It shows the average hourly wage for men is $29.09, while women earn $25.25 per hour – a gap of almost 12%.

This comes on the back of the Minister for Women’s Affairs telling a select committee that the correlation between gender and low occupational status is “debatable.”

Which is all well and good but a new study in the US proves that these sorts of claims are hogwash and a gender wage gap does not actually exist…it is a myth.

It’s the bogus statistic that won’t die—and president deployed it during the State of the Union—but women do not make 77 cents to every dollar a man earns.

President Obama repeated the spurious gender wage gap statistic in his State of the Union address. “Today,” he said, “women make up about half our workforce. But they still make 77 cents for every dollar a man earns. That is wrong, and in 2014, it’s an embarrassment.”

What is wrong and embarrassing is the President of the United States reciting a massively discredited factoid. The 23-cent gender pay gap is simply the difference between the average earnings of all men and women working full-time. It does not account for differences in occupations, positions, education, job tenure, or hours worked per week. When all these relevant factors are taken into consideration, the wage gap narrows to about five cents. And no one knows if the five cents is a result of discrimination or some other subtle, hard-to-measure difference between male and female workers. In its fact-checking column on the State of the Union, the Washington Post included the president’s mention of the wage gap in its list of dubious claims. “There is clearly a wage gap, but differences in the life choices of men and women… make it difficult to make simple comparisons.”   Read more »

Trotter on Cunliffe, it ain’t flash

Chris Trotter can see that the emperor has no clothes.

This is what he has to say about David Cunliffe’s State of the Nation bomb.

The “Best Start” policy of state-rewarded fecundity is the work of many months of flailing and threshing in Labour’s policy mill. A little grist from years of selfless advocacy by Labour’s Policy Council, and a lot of chaff from the uneasy trio of Annette King, Sue Moroney and Jacinda Ardern.

I listened and sighed. Not because helping the new-born baby’s parents with a weekly payment of $60 is a bad thing to do, but because there was a time when supplying the wherewithal for the labour force’s reproduction was the employers’ responsibility – not the state’s. Will Labour never tire of subsidising the bosses’ parsimony with money taken from the pocket of one worker and slipped into the hand of another?  Read more »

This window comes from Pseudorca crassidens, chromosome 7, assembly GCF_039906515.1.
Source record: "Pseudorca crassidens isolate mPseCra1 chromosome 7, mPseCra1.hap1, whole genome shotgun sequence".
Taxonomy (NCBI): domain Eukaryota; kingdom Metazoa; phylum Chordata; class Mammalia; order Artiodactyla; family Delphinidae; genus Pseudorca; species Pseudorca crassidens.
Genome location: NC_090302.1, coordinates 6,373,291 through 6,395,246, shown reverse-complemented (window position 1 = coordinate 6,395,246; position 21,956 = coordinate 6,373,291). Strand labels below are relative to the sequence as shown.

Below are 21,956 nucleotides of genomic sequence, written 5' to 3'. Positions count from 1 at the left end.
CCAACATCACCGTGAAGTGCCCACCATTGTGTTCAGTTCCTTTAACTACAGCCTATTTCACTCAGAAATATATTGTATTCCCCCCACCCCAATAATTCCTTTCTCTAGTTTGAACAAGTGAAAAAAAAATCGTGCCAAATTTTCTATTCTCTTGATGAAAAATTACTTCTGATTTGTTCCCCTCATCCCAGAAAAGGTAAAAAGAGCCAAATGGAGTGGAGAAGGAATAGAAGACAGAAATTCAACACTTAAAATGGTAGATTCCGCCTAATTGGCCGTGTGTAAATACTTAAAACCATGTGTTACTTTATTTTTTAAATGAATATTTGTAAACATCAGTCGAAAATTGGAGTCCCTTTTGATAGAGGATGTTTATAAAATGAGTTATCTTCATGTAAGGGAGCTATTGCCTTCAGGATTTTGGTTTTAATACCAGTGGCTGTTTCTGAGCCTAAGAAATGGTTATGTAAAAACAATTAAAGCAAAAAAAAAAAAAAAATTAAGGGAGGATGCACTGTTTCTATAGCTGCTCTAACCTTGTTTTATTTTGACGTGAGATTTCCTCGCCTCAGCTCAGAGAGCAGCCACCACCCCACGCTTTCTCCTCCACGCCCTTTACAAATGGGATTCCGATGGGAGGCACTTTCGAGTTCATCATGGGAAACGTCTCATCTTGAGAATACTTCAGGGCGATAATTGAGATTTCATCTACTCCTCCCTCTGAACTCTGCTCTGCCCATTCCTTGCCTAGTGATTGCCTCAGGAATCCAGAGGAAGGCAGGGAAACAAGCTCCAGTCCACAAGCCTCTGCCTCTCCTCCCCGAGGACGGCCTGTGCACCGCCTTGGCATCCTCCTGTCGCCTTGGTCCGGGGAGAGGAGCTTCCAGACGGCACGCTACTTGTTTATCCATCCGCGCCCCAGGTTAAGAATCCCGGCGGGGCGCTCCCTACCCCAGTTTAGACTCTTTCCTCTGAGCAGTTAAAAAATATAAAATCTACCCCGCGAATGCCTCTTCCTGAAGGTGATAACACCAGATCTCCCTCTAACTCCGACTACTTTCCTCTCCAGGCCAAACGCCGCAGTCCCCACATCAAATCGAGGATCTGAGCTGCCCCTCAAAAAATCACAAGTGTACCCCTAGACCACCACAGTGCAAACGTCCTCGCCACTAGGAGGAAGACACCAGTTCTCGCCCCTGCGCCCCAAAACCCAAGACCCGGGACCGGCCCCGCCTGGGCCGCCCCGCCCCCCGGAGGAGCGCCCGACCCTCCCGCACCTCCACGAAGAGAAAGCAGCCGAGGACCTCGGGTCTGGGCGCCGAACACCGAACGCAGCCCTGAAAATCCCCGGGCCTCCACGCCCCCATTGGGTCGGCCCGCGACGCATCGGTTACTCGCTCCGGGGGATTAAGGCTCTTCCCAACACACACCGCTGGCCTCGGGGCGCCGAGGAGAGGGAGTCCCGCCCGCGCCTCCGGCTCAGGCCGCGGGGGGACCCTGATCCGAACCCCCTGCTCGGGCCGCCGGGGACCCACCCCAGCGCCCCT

Would Helen Clark Have Stooped To This Level?

I can;t stand Helen Clark’s politics. But I can and do admire her sheer political cunning, ability and organisation. Take the politics aside, she took on the Labour party, and she moulded it into her image and tames the factions, or rather nobbled them into the ball-less shells they now are. She was a proper politician and she fought for what she wanted and believed in.

Apart from the odd photoshop job on signs and photos she pretty much kept it real.  I doubt she would ever have stooped to this level though to get what she wanted.

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Is Scott Simpson batting for the other team?

Scott Simpson is my oldest and longest friend in National’s caucus…what he doesn’t know about skulduggery and the dark arts of campaigning isn’t worth knowing. Much of what I’ve learned about the despicable side of politics I learned from Scott in the trenches of Eden electorate.

I know it is summer break from Parliament but c’mon Simpson… Beaumont and Moroney!!!!

Perhaps he should be over at Pauanui calming down the locals who are facing the prospects of having all the beach and reserves handed over to Maori instead of cavorting at the races with the Labour party…who we all know are against gambling when it suits them.

Time for Labour to have a cleanout as well

Under Helen Clark there was almost no renewal…after 9 years of her government pretty much the same faces existed…then there were the 3 years of Phil Goff again with no renewal.

While National cut dead wood and encourages retirements Labour is looking like going into the next election with the same old tired faces.

Labour leader David Cunliffe has been crowing about the growing number of National MPs who have decided to stand down in 2014, likening it to rats deserting a sinking ship. Instead of seeking to make political capital out of his opponent’s obvious drive to bring in new talent at the next election, he would do better to follow suit and start sending the underperformers and time-servers in his own caucus the message that it is time to move on.

Rejuvenation is critical to all political parties. It allows them to bring in new blood to remain fresh in the eyes of voters. However, all too often it is not the parties themselves that do the job, but the electorate, via crushing defeats which see large numbers of sitting MPs turfed out of Parliament.

That is what is so significant about the rejuvenation underway in National. So far, seven of its 59 MPs – nearly an eighth of its caucus – have indicated they will not seek re-election, and there was talk last week that up to six more are considering whether to stand again.   Read more »